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The Dangerous Six Sense Doors

If, as a Buddhist practitioner, you do not take the time to observe and analyze the cognitive processes of consciousness of which your mind is capable, the dragon of mental digression and potential obsession may bedevil and easily make a victim of you.

Even if you think you don’t have time for meditation, just as a mental exercise, in the place of unskillful restless thinking, you can try to think of all the instances in which consciousness arising through eye contact could become a mental hindrance to you, misleading you, at least temporarily from the Buddhist path to liberation. 

Then think of consciousness arising through the ear and how it could be detrimental for you . . . consciousness arising through the sense of smell . . . consciousness arising through a craving for tastes . . . consciousness arising and developing through imagined mental conditions and desired states, which might bring you to the point of delight or ecstasy.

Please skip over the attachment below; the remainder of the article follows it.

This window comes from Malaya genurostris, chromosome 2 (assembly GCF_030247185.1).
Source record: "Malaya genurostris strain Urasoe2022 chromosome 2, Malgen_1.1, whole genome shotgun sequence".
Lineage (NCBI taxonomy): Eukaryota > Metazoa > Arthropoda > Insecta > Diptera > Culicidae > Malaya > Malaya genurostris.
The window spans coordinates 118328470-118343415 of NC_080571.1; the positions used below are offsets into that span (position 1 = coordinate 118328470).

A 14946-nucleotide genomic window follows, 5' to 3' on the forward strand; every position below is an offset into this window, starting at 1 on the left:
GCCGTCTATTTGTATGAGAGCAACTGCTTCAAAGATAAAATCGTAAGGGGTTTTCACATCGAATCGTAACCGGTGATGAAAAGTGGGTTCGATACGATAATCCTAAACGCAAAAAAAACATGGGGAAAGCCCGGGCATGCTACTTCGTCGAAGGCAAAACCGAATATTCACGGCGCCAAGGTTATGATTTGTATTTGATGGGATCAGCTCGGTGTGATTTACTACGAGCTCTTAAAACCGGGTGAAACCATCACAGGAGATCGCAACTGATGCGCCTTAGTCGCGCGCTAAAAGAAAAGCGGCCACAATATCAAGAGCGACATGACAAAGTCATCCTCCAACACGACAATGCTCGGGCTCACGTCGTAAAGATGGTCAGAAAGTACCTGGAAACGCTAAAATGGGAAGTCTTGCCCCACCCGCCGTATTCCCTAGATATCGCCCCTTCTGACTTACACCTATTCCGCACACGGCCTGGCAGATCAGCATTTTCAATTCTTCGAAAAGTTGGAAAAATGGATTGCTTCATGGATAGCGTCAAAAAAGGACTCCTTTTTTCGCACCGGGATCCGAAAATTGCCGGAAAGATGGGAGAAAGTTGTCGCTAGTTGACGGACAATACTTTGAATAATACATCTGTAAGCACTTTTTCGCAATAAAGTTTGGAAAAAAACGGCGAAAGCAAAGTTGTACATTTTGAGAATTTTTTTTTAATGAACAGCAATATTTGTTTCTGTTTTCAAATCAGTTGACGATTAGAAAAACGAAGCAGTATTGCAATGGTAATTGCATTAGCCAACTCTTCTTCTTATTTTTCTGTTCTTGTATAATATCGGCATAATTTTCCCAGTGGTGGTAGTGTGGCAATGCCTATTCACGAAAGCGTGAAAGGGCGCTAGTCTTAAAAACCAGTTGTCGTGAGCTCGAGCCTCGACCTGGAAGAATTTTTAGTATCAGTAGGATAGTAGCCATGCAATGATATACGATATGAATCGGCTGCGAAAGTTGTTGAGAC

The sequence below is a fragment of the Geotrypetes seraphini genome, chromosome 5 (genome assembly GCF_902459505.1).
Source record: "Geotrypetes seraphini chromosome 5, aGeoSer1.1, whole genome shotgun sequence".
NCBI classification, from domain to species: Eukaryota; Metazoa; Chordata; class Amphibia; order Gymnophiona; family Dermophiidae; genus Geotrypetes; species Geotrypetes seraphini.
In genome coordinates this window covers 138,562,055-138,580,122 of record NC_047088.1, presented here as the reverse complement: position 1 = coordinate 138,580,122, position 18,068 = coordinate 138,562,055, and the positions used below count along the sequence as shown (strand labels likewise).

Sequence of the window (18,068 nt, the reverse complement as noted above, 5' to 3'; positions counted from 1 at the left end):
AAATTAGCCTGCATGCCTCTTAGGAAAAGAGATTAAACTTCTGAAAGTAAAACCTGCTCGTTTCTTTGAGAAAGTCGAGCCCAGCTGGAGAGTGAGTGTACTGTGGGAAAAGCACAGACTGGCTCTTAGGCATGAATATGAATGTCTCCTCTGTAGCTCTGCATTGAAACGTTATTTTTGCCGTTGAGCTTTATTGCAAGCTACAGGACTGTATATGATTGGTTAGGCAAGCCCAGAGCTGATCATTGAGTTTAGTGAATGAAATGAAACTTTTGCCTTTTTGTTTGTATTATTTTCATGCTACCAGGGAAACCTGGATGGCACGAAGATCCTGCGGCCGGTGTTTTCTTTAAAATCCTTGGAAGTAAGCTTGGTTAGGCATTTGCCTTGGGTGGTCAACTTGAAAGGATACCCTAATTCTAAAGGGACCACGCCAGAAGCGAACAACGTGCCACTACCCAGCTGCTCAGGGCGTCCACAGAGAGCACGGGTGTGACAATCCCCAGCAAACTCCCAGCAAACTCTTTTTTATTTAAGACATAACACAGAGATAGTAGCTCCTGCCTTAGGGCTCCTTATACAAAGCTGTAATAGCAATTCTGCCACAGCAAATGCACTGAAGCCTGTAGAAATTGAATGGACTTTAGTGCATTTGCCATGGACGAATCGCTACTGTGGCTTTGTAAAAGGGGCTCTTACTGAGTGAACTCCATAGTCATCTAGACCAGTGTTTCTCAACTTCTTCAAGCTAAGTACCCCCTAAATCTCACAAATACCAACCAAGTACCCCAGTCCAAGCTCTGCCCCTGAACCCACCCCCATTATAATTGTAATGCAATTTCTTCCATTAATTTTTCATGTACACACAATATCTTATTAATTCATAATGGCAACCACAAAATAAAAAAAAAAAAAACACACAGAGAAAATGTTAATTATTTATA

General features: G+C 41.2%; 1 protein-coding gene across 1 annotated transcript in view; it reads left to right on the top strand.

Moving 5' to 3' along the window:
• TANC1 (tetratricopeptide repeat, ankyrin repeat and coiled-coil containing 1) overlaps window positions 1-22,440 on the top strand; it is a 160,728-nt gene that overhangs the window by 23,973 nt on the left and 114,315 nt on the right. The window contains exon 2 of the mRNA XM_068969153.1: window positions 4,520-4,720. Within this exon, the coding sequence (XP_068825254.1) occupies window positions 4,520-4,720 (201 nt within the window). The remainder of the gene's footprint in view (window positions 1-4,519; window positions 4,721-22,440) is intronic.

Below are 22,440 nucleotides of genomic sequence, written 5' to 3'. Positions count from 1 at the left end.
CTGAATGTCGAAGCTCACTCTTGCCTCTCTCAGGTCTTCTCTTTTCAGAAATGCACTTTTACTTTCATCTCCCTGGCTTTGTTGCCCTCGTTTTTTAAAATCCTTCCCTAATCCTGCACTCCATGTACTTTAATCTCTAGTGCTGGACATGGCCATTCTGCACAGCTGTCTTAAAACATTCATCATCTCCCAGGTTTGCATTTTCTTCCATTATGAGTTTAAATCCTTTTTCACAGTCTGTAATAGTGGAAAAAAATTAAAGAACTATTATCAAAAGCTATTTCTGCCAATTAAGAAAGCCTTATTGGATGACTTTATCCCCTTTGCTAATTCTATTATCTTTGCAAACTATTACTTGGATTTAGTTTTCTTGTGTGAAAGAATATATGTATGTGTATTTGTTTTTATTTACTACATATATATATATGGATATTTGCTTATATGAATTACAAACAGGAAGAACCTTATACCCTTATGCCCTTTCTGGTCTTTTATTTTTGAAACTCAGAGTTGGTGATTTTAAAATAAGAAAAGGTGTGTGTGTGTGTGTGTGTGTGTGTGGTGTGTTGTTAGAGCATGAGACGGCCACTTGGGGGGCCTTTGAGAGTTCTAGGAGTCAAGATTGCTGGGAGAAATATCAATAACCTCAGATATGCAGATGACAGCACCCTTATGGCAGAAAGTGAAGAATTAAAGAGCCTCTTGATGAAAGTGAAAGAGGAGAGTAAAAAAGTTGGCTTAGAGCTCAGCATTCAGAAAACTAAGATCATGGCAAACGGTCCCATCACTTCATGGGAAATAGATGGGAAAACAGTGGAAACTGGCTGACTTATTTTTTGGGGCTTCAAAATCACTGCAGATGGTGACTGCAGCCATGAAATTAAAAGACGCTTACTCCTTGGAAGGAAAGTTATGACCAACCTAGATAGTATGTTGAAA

This is an area where you need to make a mental effort and do some work.

Indeed, you need to search out, find, isolate, and bring all your potentially conscious cravings out into the bright light of day as they gradually appear to you. You should be able to examine and observe and analyze just what it is about them that so attracts or repels you.

If you can develop the powers of analysis to learn to discern the actual root causes of why you want what you want or don’t want, and ask if the short-term result of fulfilling such wishes and inclinations would be good or bad for you in the long run—and if you know they will not be good for you, then you should decide what you have to do about it. 

Since no one else can get into your mind except you, you should become familiar with its inclinations and tendencies and know what to do when these tendencies try to catch you by surprise, when you are not careful and then gain control over you. If you can learn to gain some control over your mind’s tendencies, you can learn how to avoid letting whole hoards of unwholesome tendencies gain power over you. 

But to do this successfully, you must become a successful sentinel guarding the gates of the mind.